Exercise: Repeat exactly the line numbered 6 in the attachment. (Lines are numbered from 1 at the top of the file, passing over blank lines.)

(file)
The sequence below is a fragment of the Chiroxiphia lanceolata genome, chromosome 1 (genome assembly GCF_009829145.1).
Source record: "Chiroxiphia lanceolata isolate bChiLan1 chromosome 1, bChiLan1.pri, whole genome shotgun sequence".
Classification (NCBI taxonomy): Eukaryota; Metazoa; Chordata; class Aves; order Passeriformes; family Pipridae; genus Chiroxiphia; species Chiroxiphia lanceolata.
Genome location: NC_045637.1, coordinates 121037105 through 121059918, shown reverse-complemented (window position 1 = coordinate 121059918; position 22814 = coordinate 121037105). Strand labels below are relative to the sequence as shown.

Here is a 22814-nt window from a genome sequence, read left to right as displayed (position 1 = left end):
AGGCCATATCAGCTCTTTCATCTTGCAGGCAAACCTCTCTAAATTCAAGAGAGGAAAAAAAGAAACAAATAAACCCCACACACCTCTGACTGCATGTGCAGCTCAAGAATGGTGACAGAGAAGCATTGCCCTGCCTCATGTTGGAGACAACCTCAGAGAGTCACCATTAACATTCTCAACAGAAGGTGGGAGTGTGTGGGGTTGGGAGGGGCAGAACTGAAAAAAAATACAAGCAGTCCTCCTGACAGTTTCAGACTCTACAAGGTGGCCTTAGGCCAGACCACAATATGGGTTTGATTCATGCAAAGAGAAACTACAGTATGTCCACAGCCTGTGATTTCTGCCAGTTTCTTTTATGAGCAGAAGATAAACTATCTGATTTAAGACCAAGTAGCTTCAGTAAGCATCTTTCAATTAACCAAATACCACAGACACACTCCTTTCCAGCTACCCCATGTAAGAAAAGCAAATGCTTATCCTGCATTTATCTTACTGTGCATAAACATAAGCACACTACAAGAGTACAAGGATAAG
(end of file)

AGGCCATATCAGCTCTTTCATCTTGCAGGCAAACCTCTCTAAATTCAAGAGAGGAAAAAAAGAAACAAATAAACCCCACACACCTCTGACTGCATGTGCAGCTCAAGAATGGTGACAGAGAAGCATTGCCCTGCCTCATGTTGGAGACAACCTCAGAGAGTCACCATTAACATTCTCAACAGAAGGTGGGAGTGTGTGGGGTTGGGAGGGGCAGAACTGAAAAAAAATACAAGCAGTCCTCCTGACAGTTTCAGACTCTACAAGGTGGCCTTAGGCCAGACCACAATATGGGTTTGATTCATGCAAAGAGAAACTACAGTATGTCCACAGCCTGTGATTTCTGCCAGTTTCTTTTATGAGCAGAAGATAAACTATCTGATTTAAGACCAAGTAGCTTCAGTAAGCATCTTTCAATTAACCAAATACCACAGACACACTCCTTTCCAGCTACCCCATGTAAGAAAAGCAAATGCTTATCCTGCATTTATCTTACTGTGCATAAACATAAGCACACTACAAGAGTACAAGGATAAG